So, you’ve made it through five years of medical school and you’re starting to rank your foundation programmes. This can be quite a daunting task, given that there can be as many as 400 jobs to rank.
Here, fellow medic Kieran Ferris-Bureau shares some advice on how to approach the task based on his own experience.
Learning more about a rotation
It’s natural to want to find out more about a particular rotation before ranking it, and there are a few ways you can do this.
Firstly, you can review the GMC survey. This is available on the GMC website and outlines the reported experience of previous trainees in a particular specialty.
Secondly, you can try contacting others who have previously been on the specialty, as first-hand experience is often the most valuable.
And thirdly, make the most of your time on placement. Ask junior doctors about their experience with a particular specialty and any advice they have on job selection, as they’ll have recently been through the process.
Knowing how many jobs to rank
It’s incredibly important to make sure you rank enough jobs. The algorithm iterates through each person in the ranking list, ordering scores from highest to lowest to give everyone their top available job.
If you only rank 20 jobs, but your ranking is 100, then the chances are that those 20 jobs will have been taken by the 99 people being allocated before you. The system will then randomly allocate you to another job with none of your preferences considered.
Therefore, a good rule of thumb would be to increase your ranking to at least x1.5. So if your ranking is 100, rank 150. The reason for ranking extra is because there can sometimes be issues with particular jobs, meaning they’re removed or taken by those getting pre-allocated.
But remember, you can never go wrong with ranking all the jobs. It takes more time, but this is at least two years of your life at stake!
Location or speciality
Something to consider is what matters more to you – location or specialty? Are you willing to travel further for a more desirable speciality? Do you have a car, and if not, do public transport links allow for a reasonable commute? Remember that a standard junior doctor contract is 48 hours per week, so excessive commuting time can make a big difference.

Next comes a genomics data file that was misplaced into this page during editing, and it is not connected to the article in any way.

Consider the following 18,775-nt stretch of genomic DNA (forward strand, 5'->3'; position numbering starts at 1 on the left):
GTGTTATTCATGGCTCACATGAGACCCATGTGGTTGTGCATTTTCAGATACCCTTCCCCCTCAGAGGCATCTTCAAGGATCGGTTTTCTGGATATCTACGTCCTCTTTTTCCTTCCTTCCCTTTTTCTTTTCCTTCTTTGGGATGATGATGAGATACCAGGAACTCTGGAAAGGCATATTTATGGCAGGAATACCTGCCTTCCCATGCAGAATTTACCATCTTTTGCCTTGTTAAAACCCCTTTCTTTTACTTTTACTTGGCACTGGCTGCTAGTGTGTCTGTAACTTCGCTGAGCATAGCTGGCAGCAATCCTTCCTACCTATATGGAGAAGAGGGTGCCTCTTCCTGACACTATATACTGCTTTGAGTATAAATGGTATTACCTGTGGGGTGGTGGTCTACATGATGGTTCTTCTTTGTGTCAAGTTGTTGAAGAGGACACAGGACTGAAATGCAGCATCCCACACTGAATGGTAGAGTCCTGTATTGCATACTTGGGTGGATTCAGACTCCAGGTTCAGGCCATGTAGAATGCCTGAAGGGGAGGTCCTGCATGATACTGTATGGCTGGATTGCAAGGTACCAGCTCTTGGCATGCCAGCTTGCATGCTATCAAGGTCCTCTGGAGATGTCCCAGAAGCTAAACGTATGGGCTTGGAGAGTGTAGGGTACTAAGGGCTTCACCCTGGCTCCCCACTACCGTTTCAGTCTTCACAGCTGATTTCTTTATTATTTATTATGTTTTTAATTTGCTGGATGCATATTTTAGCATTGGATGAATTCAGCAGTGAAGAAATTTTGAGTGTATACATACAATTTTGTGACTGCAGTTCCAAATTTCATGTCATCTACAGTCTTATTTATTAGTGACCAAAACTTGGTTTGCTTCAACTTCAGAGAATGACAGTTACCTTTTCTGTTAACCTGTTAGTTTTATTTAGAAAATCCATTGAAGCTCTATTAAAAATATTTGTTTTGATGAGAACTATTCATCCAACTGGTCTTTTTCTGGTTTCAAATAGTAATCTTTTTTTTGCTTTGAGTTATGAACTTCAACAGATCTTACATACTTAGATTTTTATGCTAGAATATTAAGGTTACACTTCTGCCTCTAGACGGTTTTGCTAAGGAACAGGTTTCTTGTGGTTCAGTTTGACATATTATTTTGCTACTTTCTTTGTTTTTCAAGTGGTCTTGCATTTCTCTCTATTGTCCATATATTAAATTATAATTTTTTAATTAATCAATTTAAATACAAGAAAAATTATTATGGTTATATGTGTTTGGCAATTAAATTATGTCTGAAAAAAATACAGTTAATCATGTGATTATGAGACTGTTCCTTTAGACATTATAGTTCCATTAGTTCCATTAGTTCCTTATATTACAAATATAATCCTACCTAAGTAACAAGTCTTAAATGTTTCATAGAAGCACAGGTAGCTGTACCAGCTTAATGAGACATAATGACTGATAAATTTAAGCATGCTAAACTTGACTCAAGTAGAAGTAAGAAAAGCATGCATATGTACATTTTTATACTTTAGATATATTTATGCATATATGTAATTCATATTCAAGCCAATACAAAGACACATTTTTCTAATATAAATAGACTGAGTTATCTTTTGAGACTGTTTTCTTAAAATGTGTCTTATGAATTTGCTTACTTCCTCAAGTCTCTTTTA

It’s also important to remember that just because you don’t get a rotation in a particular specialty, it doesn’t mean you won’t be able to enter it’s training programme. You can always sign up for a taster week during your foundation years to get experience in other areas.
The practicalities of ranking
When it comes to actually ranking jobs, there’s a couple of things you can do to make your life easier. You can download the jobs as a .csv file that can be opened in Excel. This will allow you to view all of the jobs at once and filter by desired area.
After you’ve ranked them, you’ll need to transfer this to Oriel. You can do this by searching the job reference and dragging it across. Remember, you can also select multiple jobs at once by holding the control key. This can help if you have a group of jobs with equal preference weighting (say, a particular location).
How you rank jobs also involves personal preference. My technique involved putting everything into a spreadsheet, adding a column for ‘location score’ and ‘rotation score’, and then allocating each one a number between one and five based on my initial impression.
I then totalled both of these scores and sorted them from highest to lowest so I could easily see which jobs had the best combination of location and rotation. If you want to get technical, you could also add a weighting based on your preference between location and rotation by multiplying the respective score by two.
I hope this has helped to provide a useful starting point for ranking your jobs. It’s a daunting task, but with a bit of time and effort it can be done!